Review: SOJA brings tight, crowd-pleasing reggae to Legends

Alexander McCall

As a music critic, I do my best to objectively explain how music makes me feel. Inevitably, these descriptions are filtered through my own bias as a white suburbanite who grew up on classic rock.

Reggae, and its appended dub-flecked subgenres, is completely foreign to me. Aside from a few names – Lee “Scratch” Perry, the Wailers – I know next to nothing about it.

Thus, it was with curiosity and mild trepidation that I trekked to Legends last Thursday to check out popular reggae act SOJA, which is shorthand for “Soldiers of Jah Army.”

The stage was set with an intriguing, psychedelic opening set from Oregon-native singer Nahko and his energetic backing band Medicine for the People.

Beginning with spaced-out strumming and wordless vocals, Nahko and his trio built lengthy, multi-part songs that stretched out for ten minutes at a time.

Their music was characterized by his peculiar, nasal singing voice and bass-heavy, tribal grooves driven by hand percussion.

Medicine for the People’s set had a rousing effect on the crowd, mostly because of Nahko’s elaborately worded cries for peace and environmental justice. During the time they played, the crowd swelled considerably.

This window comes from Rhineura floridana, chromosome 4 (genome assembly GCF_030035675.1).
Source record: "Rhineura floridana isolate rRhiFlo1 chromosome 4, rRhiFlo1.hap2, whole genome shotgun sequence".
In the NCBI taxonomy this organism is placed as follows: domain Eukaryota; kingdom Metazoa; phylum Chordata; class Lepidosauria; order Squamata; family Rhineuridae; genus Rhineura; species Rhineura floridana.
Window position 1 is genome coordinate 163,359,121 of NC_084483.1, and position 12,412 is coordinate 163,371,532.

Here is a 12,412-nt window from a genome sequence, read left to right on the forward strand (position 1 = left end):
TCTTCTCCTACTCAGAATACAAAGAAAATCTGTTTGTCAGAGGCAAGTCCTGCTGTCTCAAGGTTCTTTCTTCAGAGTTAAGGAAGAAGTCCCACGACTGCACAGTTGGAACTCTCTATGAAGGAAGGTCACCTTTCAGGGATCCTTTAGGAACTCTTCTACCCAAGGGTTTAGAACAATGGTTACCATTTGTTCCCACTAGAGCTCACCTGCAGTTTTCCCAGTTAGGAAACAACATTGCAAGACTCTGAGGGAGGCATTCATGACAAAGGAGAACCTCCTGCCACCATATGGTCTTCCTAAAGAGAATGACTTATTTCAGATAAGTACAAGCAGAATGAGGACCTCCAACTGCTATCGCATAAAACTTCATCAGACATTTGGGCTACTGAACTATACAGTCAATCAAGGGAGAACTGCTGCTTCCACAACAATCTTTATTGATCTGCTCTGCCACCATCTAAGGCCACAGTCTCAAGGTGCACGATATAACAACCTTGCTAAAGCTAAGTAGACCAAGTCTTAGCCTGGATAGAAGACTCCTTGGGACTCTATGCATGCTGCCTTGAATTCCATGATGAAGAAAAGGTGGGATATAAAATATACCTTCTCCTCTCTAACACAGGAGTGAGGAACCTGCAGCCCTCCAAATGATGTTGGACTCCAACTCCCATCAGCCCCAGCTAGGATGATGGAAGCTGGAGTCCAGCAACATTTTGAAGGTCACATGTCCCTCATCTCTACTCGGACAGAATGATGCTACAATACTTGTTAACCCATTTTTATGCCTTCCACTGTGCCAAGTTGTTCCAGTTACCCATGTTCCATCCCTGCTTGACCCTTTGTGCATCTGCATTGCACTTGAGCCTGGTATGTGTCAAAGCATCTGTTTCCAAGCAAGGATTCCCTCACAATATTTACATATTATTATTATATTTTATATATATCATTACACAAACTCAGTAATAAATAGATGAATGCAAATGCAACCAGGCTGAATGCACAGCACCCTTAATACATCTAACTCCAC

Dreadlocks and loose-fitting hippie attire were common, but more surprising was a substantial contingent of older fans who were clearly passionate about the communal, protest-music slant of the show.

After the opening set, a huge bass rumble came over the speakers. SOJA’s eight members appeared and launched off of the prerecorded music into their rhythmically taut, horn-driven roots reggae.

SOJA’s lead singer and guitarist Jacob Hemphill commanded attention onstage with his strong, unpretentious American voice and antler-like protrusions of dreadlocks.

While Hemphill led songs without a stereotypical Jamaican inflection, his sidekick, bassist Bob Jefferson, occasionally jumped into songs with an incredibly deep, hammed-up Rastafarian drawl, for which the crowd went wild.

The group featured two drummers: one on a real set and the other on electronic percussion. When the groove locked in with staccato bursts from trumpet and saxophone, SOJA was able to cook up countless variations on reggae’s trademark offbeat pulse.

Showmanship was a focus for the night; Hemphill delivered lines like “Airports and marijuana only get me so high” with his tongue firmly in cheek, while Nahko unabashedly removed his shirt halfway through the set, revealing elaborate tattoos.

This emphasis on charismatic performance is a far cry from the mumbled, introverted indie rock shows I’m used to. Thankfully, SOJA balanced their at times cheesy Rasta vibe with rhythmic cohesion and earnest, carefully arranged hooks.

While modern reggae of the sorts in which SOJA specializes – their 2012 album “Strength to Survive” was a huge hit on the Billboard charts – won’t be regular listening material for me, I was struck by the music’s sincere, positive energy.

When performed enthusiastically in front of an audience with a deep, communal love for this kind of art, it was hard to listen to those horns without a smile on my face.

REVIEW: COLIN MOORE, Senior A&E Reporter